15. Identification of immunoreactive proteins of Streptococcus agalactiae isolated from cultured tilapia in China.

    PubMed

    Liu, Guangjin; Zhang, Wei; Lu, Chengping

    2013-12-01

    Streptococcus agalactiae (Group B streptococcus, GBS) is an important zoonotic pathogen that can cause lethal infections in humans and animals, including aquatic species. Immunoreactive proteins of the S. agalactiae strain, GD201008-001, isolated from cultured tilapia in China, were screened by immunoproteomics using hyperimmune sera, convalescent guinea pig sera and GD201008-001-infected tilapia antisera as primary detection antibodies. A total of 16 different proteins were identified including 13 novel immunoreactive proteins of S. agalactiae. Four proteins, serine-rich repeat glycoprotein 1, branched-chain alpha-keto acid dehydrogenase (BKD) subunit E2, 5'-nucleotidase family protein and ornithine carbamoyltransferase, were shown to react with the three types of sera and thus were considered to represent novel S. agalactiae vaccine candidate antigens. Our findings represent the basis for vaccine development for piscine S. agalactiae and are necessary for understanding virulence factors and immunogenicity of S. agalactiae with different hosts.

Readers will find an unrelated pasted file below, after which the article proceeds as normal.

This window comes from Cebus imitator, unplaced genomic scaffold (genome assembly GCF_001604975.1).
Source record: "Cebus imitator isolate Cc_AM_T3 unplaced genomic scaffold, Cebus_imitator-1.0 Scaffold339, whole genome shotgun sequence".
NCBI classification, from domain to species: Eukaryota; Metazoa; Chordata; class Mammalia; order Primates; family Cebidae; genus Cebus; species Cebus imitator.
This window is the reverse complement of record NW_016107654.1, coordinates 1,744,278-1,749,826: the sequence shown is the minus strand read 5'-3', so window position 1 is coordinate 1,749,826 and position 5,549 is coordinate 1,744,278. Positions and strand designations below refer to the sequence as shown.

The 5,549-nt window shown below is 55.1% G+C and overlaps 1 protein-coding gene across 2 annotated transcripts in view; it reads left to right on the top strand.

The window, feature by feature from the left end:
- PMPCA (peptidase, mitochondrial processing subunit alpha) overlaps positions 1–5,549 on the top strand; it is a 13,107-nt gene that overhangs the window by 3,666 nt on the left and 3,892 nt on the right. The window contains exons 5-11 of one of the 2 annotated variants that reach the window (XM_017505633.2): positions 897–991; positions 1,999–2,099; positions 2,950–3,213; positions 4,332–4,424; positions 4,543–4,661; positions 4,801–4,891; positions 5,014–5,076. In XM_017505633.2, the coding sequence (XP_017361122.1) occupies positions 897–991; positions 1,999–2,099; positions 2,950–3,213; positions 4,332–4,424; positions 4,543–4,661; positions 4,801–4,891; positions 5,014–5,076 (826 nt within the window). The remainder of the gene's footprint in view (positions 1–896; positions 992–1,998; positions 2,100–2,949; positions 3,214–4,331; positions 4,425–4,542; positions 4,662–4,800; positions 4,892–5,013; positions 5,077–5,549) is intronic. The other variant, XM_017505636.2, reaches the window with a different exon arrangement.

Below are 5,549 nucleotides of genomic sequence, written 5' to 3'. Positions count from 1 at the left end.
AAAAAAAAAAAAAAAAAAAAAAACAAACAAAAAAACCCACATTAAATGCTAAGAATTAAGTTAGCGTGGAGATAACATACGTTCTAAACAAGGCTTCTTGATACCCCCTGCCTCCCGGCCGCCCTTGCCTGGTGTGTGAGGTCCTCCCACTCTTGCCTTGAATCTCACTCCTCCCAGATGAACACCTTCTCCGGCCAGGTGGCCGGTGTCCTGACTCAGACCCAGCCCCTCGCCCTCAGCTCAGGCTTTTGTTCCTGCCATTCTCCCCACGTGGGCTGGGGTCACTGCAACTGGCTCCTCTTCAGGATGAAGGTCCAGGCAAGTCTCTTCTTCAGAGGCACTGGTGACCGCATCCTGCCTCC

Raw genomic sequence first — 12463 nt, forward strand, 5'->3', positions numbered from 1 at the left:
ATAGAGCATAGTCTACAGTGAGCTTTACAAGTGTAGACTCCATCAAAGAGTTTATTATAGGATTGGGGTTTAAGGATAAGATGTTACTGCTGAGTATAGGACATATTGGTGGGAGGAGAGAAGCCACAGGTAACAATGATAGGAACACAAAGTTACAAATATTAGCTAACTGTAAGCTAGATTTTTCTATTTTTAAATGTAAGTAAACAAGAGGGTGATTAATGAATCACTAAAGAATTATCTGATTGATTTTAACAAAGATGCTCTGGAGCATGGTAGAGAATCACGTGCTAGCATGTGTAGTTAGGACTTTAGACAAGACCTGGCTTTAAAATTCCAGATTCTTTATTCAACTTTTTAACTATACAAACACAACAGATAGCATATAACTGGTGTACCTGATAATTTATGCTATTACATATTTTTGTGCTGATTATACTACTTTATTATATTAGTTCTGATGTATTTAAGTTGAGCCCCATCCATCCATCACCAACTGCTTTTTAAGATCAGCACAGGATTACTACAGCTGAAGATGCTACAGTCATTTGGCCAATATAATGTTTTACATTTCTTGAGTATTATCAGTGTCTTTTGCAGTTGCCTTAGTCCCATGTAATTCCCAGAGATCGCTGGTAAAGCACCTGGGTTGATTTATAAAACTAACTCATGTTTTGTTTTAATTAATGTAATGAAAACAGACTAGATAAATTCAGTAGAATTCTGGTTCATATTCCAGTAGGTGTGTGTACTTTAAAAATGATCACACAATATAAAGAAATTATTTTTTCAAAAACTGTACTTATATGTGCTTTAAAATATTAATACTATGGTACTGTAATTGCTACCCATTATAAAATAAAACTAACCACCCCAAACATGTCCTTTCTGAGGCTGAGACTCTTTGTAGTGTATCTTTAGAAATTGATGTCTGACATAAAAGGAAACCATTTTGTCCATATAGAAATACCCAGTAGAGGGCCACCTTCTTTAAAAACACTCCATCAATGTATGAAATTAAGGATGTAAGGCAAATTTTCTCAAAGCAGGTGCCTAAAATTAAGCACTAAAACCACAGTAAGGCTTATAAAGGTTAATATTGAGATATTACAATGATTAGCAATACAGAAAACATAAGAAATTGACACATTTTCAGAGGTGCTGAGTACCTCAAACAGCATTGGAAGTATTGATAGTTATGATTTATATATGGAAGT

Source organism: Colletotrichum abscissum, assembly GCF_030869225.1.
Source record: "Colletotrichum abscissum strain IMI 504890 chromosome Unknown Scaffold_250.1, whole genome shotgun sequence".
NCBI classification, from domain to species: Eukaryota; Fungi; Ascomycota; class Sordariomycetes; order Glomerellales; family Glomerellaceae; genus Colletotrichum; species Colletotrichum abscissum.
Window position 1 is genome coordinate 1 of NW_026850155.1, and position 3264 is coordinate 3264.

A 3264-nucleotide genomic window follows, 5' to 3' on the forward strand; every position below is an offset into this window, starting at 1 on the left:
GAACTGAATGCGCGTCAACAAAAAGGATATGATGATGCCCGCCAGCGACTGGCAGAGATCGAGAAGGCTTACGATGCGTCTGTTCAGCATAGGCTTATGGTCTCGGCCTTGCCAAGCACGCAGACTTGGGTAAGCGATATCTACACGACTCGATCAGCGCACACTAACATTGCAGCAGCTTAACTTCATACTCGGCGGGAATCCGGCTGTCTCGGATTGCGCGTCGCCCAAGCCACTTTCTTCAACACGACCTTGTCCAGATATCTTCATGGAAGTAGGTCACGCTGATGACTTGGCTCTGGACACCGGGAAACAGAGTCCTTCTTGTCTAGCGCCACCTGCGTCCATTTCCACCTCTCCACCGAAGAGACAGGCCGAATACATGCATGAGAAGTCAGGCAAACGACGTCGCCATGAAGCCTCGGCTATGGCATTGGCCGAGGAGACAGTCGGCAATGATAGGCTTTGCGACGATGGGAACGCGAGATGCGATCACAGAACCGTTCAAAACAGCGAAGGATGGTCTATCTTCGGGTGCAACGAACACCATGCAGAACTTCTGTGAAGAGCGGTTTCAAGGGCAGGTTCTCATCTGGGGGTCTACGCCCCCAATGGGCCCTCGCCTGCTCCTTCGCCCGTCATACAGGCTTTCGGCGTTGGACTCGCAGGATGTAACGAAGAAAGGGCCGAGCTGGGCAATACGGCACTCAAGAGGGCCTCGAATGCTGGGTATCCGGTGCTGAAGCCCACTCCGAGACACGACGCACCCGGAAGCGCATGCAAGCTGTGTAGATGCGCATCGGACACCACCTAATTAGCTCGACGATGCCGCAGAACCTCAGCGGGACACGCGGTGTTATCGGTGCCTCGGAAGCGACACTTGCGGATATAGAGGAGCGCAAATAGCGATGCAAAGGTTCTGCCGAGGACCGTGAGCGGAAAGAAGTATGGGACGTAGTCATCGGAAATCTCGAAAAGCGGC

16. Recombination between Streptococcus suis ICESsu32457 and Streptococcus agalactiae ICESa2603 yields a hybrid ICE transferable to Streptococcus pyogenes.

    PubMed

    Marini, Emanuela; Palmieri, Claudio; Magi, Gloria; Facinelli, Bruna

    2015-07-09